Weather remains a key focus in the US soybean market. So far, farmers remain ahead of the planting schedule. Earlier this week, the USDA data showed that US farmers had planted 10% of the targeted area, which is 3% ahead of the corresponding period last year . However, the weather forecast for the week shows a possibility of rainfall within the next eight days, which could delay plantings.
For South America, the weather is also a key factor as harvest process is still underway. Current forecasts suggest that the next eight days could remain wet, which could possibly cause soybean harvest delays and also jeopardise logistics in Argentina. On the 03 May 2017, Argentina’s soybean harvest was 44% complete, ahead of the same period last year. Informa Economics slashed its estimate for Argentina’s soybean production estimate by 700 000 tonnes to 56.8 million tonnes.
In Brazil, soybean harvest is virtually over, was estimated at 98% done on the 03 May 2017. Informa Economics lifted its estimate for the country’s 2016/17 soybean production by 2 million tonnes from the previous one to a record 113 million tonnes. From a trade perspective, in April 2017, Brazil exported 10.4 million tonnes of soybean, which is the biggest volume ever dispatched in a single calendar month..
In global markets – yesterday, the EU’s sunflower seed market lost ground, with the price down by 0.25% from the previous day, closing at US$404 per tonne owing to large global supplies.
The 2016/17 global sunflower seed production is estimated at 48 million tonnes, up by 14% from the previous season. This is on the back of an 8% year-on-year increase in area plantings to 27.5 million hectares. The key contributors to this global production uptick are the EU, Moldova, Ukraine, China and Russia. This has subsequently led to higher exports, with the International Grains Council placing its 2016/17 global sunflower seed exports forecast at 2.1 million tonnes, up 3% from the previous season.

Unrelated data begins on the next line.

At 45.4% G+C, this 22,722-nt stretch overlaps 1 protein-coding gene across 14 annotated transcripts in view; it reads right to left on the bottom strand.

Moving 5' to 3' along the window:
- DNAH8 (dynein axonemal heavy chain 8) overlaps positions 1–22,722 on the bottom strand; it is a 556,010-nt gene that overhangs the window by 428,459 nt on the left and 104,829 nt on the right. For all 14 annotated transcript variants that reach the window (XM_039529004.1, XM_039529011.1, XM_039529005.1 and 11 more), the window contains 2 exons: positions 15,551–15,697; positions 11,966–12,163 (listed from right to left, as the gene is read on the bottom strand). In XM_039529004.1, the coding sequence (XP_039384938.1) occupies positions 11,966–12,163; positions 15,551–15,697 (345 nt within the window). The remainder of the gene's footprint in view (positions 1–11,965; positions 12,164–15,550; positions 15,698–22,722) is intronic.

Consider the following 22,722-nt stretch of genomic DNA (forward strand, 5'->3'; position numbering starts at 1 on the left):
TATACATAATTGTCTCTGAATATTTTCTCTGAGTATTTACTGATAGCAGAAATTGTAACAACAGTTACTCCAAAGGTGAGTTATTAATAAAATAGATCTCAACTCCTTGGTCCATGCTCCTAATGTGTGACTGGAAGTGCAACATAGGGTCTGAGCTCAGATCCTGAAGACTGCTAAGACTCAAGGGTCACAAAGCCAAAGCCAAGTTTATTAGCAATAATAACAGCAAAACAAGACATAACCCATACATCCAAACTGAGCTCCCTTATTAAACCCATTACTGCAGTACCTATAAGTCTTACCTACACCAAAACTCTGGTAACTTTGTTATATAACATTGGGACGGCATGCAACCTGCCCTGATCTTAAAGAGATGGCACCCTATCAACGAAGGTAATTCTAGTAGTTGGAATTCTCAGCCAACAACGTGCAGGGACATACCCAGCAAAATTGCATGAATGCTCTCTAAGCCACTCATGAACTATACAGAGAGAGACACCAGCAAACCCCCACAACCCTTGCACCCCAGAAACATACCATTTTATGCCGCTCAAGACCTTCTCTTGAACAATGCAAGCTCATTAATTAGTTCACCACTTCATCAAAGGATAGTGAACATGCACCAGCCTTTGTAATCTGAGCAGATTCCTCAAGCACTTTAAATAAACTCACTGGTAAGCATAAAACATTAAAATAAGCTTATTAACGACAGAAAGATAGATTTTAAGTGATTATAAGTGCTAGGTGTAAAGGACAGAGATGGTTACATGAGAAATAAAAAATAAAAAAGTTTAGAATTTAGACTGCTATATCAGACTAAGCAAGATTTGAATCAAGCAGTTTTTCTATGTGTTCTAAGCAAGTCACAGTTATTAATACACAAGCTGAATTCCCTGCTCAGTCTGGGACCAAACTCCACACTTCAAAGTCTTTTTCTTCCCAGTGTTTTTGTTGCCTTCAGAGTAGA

Moreover, the 2017/18 season is set to bring a big crop for most regions. Preliminary estimates for the EU suggest that sunflower seed production could reach 9.1 million tonnes, which is 7% higher than the previous season .
Elsewhere, the Black Sea sunflower oil market saw another quiet session, with the price unchanged from the previous day’s level, closing at US$726 per tonne.
Sunflower seed planting is currently underway in most parts of the Black Sea. This week, however, planting could be delayed in the western parts of Ukraine and Romania due to expected rainfall. Data from Ukraine’s Agricultural Ministry showed that on the 28th April 2017, sunflower seed plantings were completed on 2.3 million hectares, which is equivalent to 43% of the intended area. Russia had planted 1.7 hectares of sunflower seed by 02 May 2017. This is equivalent to 23% of the intended area for this season.
The South African potatoes market saw extended gains during yesterday’s trade session, with the price up 7% from the previous day, closing at R33.85 per bag (10 kilogrammes). This is the highest price level in a month. These gains were on the back of lower stock levels due to lower deliveries over the long weekend.
With that said, during the session the market saw an uptick in deliveries as harvest gains momentum and that led to a 14% uptick in stock levels to 956 348 bags (10 kg bags).